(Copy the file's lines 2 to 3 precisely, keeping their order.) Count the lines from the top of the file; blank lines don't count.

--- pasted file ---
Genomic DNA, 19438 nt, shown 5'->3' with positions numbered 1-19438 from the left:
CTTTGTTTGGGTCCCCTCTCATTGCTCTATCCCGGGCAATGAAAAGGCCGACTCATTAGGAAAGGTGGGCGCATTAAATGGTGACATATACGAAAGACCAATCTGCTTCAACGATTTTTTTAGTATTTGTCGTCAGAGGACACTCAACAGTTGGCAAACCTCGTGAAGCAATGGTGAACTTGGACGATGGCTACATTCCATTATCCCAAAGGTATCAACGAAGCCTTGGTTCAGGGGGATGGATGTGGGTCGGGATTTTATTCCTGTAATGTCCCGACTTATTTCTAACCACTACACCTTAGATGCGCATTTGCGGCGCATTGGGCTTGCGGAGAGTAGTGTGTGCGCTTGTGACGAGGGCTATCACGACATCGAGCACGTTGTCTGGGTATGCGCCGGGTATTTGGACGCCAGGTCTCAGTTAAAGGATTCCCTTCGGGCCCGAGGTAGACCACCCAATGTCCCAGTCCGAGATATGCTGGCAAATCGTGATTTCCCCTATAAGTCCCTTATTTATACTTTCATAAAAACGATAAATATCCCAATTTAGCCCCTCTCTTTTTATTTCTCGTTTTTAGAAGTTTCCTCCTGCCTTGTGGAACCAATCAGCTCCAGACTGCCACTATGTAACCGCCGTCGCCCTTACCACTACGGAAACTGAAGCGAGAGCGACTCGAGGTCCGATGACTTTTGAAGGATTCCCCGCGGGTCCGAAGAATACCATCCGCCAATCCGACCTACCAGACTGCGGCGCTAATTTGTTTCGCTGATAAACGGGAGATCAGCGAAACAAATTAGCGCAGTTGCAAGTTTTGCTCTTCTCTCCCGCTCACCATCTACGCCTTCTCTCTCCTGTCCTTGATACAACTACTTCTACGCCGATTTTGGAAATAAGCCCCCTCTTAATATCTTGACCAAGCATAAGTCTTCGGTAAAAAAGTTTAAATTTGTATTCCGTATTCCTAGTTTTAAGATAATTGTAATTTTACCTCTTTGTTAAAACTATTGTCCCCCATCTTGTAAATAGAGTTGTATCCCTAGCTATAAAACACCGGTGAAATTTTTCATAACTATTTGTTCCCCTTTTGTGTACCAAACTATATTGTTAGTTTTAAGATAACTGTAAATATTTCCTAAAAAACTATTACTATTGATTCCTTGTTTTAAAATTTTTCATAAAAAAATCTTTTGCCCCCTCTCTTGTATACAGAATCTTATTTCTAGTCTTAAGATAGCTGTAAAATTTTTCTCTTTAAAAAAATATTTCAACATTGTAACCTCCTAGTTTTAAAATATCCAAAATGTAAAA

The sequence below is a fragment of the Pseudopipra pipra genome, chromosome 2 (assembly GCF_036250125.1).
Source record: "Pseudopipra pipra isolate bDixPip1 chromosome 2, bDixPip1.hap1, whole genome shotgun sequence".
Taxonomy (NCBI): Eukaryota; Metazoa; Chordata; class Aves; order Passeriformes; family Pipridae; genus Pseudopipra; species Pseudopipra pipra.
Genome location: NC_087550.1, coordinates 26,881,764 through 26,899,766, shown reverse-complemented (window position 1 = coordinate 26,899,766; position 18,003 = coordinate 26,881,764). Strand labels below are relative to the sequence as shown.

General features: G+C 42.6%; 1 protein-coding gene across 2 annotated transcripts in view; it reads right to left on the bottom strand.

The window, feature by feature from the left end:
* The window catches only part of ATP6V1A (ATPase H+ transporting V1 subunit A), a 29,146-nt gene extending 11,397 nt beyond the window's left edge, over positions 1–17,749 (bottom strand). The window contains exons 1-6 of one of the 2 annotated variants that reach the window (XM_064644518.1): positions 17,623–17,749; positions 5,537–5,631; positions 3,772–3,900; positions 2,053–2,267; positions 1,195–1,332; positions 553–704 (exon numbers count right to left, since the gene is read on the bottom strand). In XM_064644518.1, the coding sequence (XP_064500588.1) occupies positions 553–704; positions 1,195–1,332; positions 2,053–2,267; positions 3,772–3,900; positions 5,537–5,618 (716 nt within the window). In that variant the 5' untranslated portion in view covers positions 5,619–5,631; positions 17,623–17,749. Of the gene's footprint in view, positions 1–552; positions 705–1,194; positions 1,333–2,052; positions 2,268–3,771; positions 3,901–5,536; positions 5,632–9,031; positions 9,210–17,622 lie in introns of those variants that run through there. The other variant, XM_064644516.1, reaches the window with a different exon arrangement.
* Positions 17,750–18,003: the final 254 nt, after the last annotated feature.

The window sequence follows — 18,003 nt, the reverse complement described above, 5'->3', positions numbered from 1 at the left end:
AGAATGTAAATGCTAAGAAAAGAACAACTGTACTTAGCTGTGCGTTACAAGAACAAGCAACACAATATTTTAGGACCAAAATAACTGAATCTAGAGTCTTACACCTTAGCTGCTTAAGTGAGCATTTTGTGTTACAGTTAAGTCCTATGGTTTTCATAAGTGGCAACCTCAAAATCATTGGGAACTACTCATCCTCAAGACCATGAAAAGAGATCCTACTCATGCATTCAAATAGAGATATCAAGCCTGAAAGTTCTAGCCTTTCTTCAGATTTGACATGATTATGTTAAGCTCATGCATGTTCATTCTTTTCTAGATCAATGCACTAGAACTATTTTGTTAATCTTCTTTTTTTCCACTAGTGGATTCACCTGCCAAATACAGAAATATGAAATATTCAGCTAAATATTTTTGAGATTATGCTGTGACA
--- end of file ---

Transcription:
CTTTGTTTGGGTCCCCTCTCATTGCTCTATCCCGGGCAATGAAAAGGCCGACTCATTAGGAAAGGTGGGCGCATTAAATGGTGACATATACGAAAGACCAATCTGCTTCAACGATTTTTTTAGTATTTGTCGTCAGAGGACACTCAACAGTTGGCAAACCTCGTGAAGCAATGGTGAACTTGGACGATGGCTACATTCCATTATCCCAAAGGTATCAACGAAGCCTTGGTTCAGGGGGATGGATGTGGGTCGGGATTTTATTCCTGTAATGTCCCGACTTATTTCTAACCACTACACCTTAGATGCGCATTTGCGGCGCATTGGGCTTGCGGAGAGTAGTGTGTGCGCTTGTGACGAGGGCTATCACGACATCGAGCACGTTGTCTGGGTATGCGCCGGGTATTTGGACGCCAGGTCTCAGTTAAAGGATTCCCTTCGGGCCCGAGGTAGACCACCCAATGTCCCAGTCCGAGATATGCTGGCAAATCGTGATTTCCCCTATAAGTCCCTTATTTATACTTTCATAAAAACGATAAATATCCCAATTTAGCCCCTCTCTTTTTATTTCTCGTTTTTAGAAGTTTCCTCCTGCCTTGTGGAACCAATCAGCTCCAGACTGCCACTATGTAACCGCCGTCGCCCTTACCACTACGGAAACTGAAGCGAGAGCGACTCGAGGTCCGATGACTTTTGAAGGATTCCCCGCGGGTCCGAAGAATACCATCCGCCAATCCGACCTACCAGACTGCGGCGCTAATTTGTTTCGCTGATAAACGGGAGATCAGCGAAACAAATTAGCGCAGTTGCAAGTTTTGCTCTTCTCTCCCGCTCACCATCTACGCCTTCTCTCTCCTGTCCTTGATACAACTACTTCTACGCCGATTTTGGAAATAAGCCCCCTCTTAATATCTTGACCAAGCATAAGTCTTCGGTAAAAAAGTTTAAATTTGTATTCCGTATTCCTAGTTTTAAGATAATTGTAATTTTACCTCTTTGTTAAAACTATTGTCCCCCATCTTGTAAATAGAGTTGTATCCCTAGCTATAAAACACCGGTGAAATTTTTCATAACTATTTGTTCCCCTTTTGTGTACCAAACTATATTGTTAGTTTTAAGATAACTGTAAATATTTCCTAAAAAACTATTACTATTGATTCCTTGTTTTAAAATTTTTCATAAAAAAATCTTTTGCCCCCTCTCTTGTATACAGAATCTTATTTCTAGTCTTAAGATAGCTGTAAAATTTTTCTCTTTAAAAAAATATTTCAACATTGTAACCTCCTAGTTTTAAAATATCCAAAATGTAAAA

The sequence below is a fragment of the Pseudopipra pipra genome, chromosome 2 (assembly GCF_036250125.1).